To follow the in vivo kinetics of pre-mRNA splicing in Saccharomyces cerevisiae
, we integrated reporters based on hybrid ACT1-PGK1
sequences (Hilleren and Parker 2003; Alexander et al., 2010
) into the genome at the HIS3
locus under either tetracycline-inducible (tetON) or tetracycline-repressible (tetOFF) control (Bellí et al., 1998
). Both the tetON and tetOFF strains express tetracycline-responsive repressor and tetracycline-responsive transactivator proteins, which provides a good dynamic range of gene expression (Bellí et al. 
; in this work, the tetracycline analog doxycyclin was used). The 1.3 kb Ribo1 gene (A; see the Supplemental Experimental Procedures
available online for full details) contains the budding yeast ACT1
intron with a short insertion to allow the transcripts to be distinguished from endogenous ACT1
transcripts in reverse transcriptase quantitative real-time PCR (RT-qPCR) assays. Variants of this reporter contain a point mutation at the 5′ splice site (5′SSRibo1), 3′ splice site (3′SSRibo1), or branch site (BSRibo1) or lack an intron (ILRibo1) (Hilleren and Parker 2003; Alexander et al., 2010
). Addition of doxycyclin to the growth medium of a tetON Ribo1 strain resulted in the transient low level accumulation of Ribo1 pre-mRNA at about 3 min, followed by spliced Ribo1 mRNA from 4 min, indicating splicing activity (B, Ribo1). Similarly, ILRibo1 mRNA was detectable from 3 min (B, ILRibo1).
Analysis of Ribo Reporter Induction
ChIP assays, using antibodies against the Rpb3p subunit of RNAPII, detected RNAPII recruitment to the promoter region of the Ribo1 and ILRibo1 genes by 3 min after doxycyclin addition, and the level of RNAPII at the promoter then remained above the uninduced level (C; qPCR amplicon 1, indicated in A). At 4 min (when spliced mRNA was first detectable), a strong, transient accumulation of RNAPII was observed around the 3′SS and just downstream at the 5′ end of exon 2 of Ribo1 (amplicons 3 and 4; D and 1E; see Figure S1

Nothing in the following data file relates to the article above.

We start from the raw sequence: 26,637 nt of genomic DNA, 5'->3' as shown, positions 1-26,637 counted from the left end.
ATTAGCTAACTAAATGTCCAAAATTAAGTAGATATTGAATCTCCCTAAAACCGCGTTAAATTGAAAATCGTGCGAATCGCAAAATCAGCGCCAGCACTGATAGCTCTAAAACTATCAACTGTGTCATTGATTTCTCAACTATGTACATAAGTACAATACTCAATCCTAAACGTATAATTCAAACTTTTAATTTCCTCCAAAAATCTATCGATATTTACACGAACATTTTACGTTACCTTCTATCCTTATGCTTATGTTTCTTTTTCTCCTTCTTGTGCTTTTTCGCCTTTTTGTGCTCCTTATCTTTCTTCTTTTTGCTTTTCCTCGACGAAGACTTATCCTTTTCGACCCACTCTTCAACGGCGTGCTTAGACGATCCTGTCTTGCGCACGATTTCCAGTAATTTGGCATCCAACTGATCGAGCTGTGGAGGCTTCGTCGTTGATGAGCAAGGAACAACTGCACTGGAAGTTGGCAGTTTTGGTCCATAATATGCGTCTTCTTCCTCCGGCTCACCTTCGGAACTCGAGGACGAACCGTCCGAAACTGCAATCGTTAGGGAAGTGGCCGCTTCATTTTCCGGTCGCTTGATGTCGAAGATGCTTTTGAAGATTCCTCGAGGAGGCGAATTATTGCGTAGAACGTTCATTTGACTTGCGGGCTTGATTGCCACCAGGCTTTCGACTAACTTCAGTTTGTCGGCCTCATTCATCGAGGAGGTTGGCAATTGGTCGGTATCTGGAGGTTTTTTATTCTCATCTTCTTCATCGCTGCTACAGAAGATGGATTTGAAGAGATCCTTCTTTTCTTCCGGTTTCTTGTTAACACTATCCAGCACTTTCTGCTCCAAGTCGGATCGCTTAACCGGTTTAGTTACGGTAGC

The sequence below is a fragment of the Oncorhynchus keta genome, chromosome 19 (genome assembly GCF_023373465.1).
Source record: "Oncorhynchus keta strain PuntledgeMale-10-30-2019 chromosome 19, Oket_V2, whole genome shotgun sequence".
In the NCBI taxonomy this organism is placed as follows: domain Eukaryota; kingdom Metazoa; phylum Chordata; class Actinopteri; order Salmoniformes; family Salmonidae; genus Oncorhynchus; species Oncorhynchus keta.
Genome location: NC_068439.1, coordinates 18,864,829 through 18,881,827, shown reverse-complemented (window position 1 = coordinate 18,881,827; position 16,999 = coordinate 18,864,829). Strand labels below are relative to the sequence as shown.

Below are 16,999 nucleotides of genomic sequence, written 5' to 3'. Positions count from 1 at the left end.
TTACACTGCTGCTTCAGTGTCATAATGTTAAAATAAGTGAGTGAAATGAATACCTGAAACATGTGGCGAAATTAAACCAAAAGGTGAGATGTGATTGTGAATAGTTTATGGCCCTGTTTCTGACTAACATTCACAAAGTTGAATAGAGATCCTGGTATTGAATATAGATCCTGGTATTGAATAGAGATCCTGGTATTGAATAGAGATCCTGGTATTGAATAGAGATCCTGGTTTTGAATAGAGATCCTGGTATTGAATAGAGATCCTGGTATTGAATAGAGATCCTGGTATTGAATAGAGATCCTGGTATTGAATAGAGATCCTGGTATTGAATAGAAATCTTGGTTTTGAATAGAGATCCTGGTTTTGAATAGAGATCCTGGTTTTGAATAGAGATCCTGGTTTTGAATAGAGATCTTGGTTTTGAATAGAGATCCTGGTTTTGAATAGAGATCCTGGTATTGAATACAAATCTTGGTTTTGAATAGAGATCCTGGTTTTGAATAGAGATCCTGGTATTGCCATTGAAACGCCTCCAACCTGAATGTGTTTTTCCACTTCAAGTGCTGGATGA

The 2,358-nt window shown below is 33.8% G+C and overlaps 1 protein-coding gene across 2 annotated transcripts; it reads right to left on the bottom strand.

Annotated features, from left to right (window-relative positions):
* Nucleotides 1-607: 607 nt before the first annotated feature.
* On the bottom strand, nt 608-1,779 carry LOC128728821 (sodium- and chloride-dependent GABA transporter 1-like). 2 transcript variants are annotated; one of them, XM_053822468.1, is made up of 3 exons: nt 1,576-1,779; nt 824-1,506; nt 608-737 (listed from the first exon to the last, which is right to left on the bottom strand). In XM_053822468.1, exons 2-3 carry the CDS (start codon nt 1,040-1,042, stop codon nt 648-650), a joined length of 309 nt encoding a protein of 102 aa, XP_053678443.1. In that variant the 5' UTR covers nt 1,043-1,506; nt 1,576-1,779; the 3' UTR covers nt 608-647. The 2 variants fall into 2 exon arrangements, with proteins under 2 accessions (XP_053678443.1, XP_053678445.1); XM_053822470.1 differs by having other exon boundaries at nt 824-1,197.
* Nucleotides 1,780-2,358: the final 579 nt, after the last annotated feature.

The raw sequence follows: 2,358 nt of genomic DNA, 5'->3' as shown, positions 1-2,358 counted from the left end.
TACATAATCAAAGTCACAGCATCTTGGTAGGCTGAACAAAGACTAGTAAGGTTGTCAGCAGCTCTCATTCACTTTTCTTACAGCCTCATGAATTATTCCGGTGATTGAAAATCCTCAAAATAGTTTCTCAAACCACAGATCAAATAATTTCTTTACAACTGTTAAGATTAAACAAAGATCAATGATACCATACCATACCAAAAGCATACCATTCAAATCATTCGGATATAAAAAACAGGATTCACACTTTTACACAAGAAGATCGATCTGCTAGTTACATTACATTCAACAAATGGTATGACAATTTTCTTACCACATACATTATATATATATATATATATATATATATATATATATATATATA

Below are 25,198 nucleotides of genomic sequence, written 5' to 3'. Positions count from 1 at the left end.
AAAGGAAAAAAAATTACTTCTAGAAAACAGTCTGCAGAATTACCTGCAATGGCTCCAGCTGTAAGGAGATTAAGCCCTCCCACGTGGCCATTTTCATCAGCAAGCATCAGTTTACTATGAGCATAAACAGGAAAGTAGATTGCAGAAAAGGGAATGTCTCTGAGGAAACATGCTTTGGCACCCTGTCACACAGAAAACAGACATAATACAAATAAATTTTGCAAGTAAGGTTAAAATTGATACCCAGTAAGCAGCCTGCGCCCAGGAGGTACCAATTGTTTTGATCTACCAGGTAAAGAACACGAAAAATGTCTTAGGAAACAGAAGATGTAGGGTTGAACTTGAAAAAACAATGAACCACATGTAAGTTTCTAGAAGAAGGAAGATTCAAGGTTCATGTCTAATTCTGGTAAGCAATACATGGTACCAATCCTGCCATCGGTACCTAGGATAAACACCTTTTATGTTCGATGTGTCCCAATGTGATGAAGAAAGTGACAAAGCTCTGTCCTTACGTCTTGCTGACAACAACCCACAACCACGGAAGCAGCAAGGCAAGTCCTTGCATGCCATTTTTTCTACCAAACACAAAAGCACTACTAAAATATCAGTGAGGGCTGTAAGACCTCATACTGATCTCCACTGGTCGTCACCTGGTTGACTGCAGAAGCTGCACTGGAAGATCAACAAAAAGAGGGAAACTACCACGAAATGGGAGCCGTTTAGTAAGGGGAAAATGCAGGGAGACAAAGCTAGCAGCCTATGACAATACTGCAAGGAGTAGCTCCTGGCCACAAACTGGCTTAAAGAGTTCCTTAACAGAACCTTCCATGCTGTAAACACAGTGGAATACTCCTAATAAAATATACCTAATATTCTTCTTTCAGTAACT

for the full dataset) but not in the corresponding region of ILRibo1 (amplicon 4; D and 1E). Note that the Rpb3p ChIP signal is low over the exon1/5′SS region (amplicon 2), showing that RNAPII levels on either side, at the promoter and 3′SS, can be distinguished in this assay (Ribo1 in E and Figures S1
A–S1C). From 5.5 min, there was also a persistent RNAPII signal toward the 3′ end of Ribo1 that was consistently higher than the signal at the 3′ end of ILRibo1, although the latter appeared earlier, from 3 min (amplicon 5; E). These results were highly reproducible and were similar upon derepression of tetOFF strains (data not shown). Although the timing of the first detection of transcripts varied slightly between different cultures, the transient accumulation of RNAPII in the 3′SS region always coincided with the appearance of spliced Ribo1 mRNA. In several experiments, two peaks of RNAPII were detected at or near the 3′ splice site, a few minutes apart (e.g., Figure S1
We next tested the effect of point mutations at the 5′SS or 3′SS (A), which abolish the first or second step of splicing, respectively. Unspliced 5′SSRibo1 transcripts accumulated from about 3 min and, as expected, no spliced mRNA was detectable (B, 5′SSRibo1). 3′SSRibo1 RNA is a substrate for the first but not the second step of splicing, and the lariat intron-exon 2 product of the first step accumulated with a delay of about 30 s after the appearance of pre-mRNA (B, 3′SSRibo1). ChIP assays showed RNAPII accumulation at the promoter of each mutant reporter gene (C), but to a lower level than with the Ribo1 gene, suggesting reduced transcriptional activity, and there was no accumulation of RNAPII around the 3′SS (D and 1E; amplicons 3 and 4). Thus, the transient RNAPII accumulation around the 3′SS region of the Ribo1 gene depends on the presence of a fully functional intron and/or completion of the splicing reaction, and neither spliceosome assembly nor the first step of splicing is sufficient to cause this. However, with the 3′SSRibo1 reporter, we observed a persistent accumulation of RNAPII over the exon1/5′SS (amplicon 2), suggesting that in the absence of a functional 3′SS, there is a change in the dynamics of transcript elongation, with RNAPII slowing its elongation rate or pausing over exon1/5′SS.